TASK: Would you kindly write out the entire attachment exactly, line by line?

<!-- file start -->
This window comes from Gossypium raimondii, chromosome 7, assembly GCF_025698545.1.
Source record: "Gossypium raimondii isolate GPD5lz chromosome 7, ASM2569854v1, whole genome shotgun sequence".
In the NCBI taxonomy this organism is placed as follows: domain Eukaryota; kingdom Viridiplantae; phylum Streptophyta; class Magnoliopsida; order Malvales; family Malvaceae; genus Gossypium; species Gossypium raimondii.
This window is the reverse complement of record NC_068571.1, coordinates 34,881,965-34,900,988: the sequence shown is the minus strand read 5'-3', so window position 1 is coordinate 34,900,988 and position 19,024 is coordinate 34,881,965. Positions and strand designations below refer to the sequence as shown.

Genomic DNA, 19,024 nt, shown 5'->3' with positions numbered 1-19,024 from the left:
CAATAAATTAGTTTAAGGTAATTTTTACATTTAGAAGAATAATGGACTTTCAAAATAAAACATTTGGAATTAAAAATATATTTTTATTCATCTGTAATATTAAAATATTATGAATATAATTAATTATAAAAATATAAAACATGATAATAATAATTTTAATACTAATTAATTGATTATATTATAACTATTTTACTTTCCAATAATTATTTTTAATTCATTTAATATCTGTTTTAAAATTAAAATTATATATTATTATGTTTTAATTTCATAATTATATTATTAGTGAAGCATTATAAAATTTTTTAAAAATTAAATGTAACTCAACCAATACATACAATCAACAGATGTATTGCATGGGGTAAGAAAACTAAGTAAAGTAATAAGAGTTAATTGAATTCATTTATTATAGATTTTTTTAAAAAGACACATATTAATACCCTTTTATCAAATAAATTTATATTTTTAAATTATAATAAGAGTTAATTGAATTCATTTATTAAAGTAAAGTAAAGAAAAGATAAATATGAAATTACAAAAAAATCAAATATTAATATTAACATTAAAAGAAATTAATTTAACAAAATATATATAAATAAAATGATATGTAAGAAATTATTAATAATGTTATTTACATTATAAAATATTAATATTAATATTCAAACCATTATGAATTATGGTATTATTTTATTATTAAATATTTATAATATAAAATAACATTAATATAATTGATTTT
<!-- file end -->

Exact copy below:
This window comes from Gossypium raimondii, chromosome 7, assembly GCF_025698545.1.
Source record: "Gossypium raimondii isolate GPD5lz chromosome 7, ASM2569854v1, whole genome shotgun sequence".
In the NCBI taxonomy this organism is placed as follows: domain Eukaryota; kingdom Viridiplantae; phylum Streptophyta; class Magnoliopsida; order Malvales; family Malvaceae; genus Gossypium; species Gossypium raimondii.
This window is the reverse complement of record NC_068571.1, coordinates 34,881,965-34,900,988: the sequence shown is the minus strand read 5'-3', so window position 1 is coordinate 34,900,988 and position 19,024 is coordinate 34,881,965. Positions and strand designations below refer to the sequence as shown.

Genomic DNA, 19,024 nt, shown 5'->3' with positions numbered 1-19,024 from the left:
CAATAAATTAGTTTAAGGTAATTTTTACATTTAGAAGAATAATGGACTTTCAAAATAAAACATTTGGAATTAAAAATATATTTTTATTCATCTGTAATATTAAAATATTATGAATATAATTAATTATAAAAATATAAAACATGATAATAATAATTTTAATACTAATTAATTGATTATATTATAACTATTTTACTTTCCAATAATTATTTTTAATTCATTTAATATCTGTTTTAAAATTAAAATTATATATTATTATGTTTTAATTTCATAATTATATTATTAGTGAAGCATTATAAAATTTTTTAAAAATTAAATGTAACTCAACCAATACATACAATCAACAGATGTATTGCATGGGGTAAGAAAACTAAGTAAAGTAATAAGAGTTAATTGAATTCATTTATTATAGATTTTTTTAAAAAGACACATATTAATACCCTTTTATCAAATAAATTTATATTTTTAAATTATAATAAGAGTTAATTGAATTCATTTATTAAAGTAAAGTAAAGAAAAGATAAATATGAAATTACAAAAAAATCAAATATTAATATTAACATTAAAAGAAATTAATTTAACAAAATATATATAAATAAAATGATATGTAAGAAATTATTAATAATGTTATTTACATTATAAAATATTAATATTAATATTCAAACCATTATGAATTATGGTATTATTTTATTATTAAATATTTATAATATAAAATAACATTAATATAATTGATTTT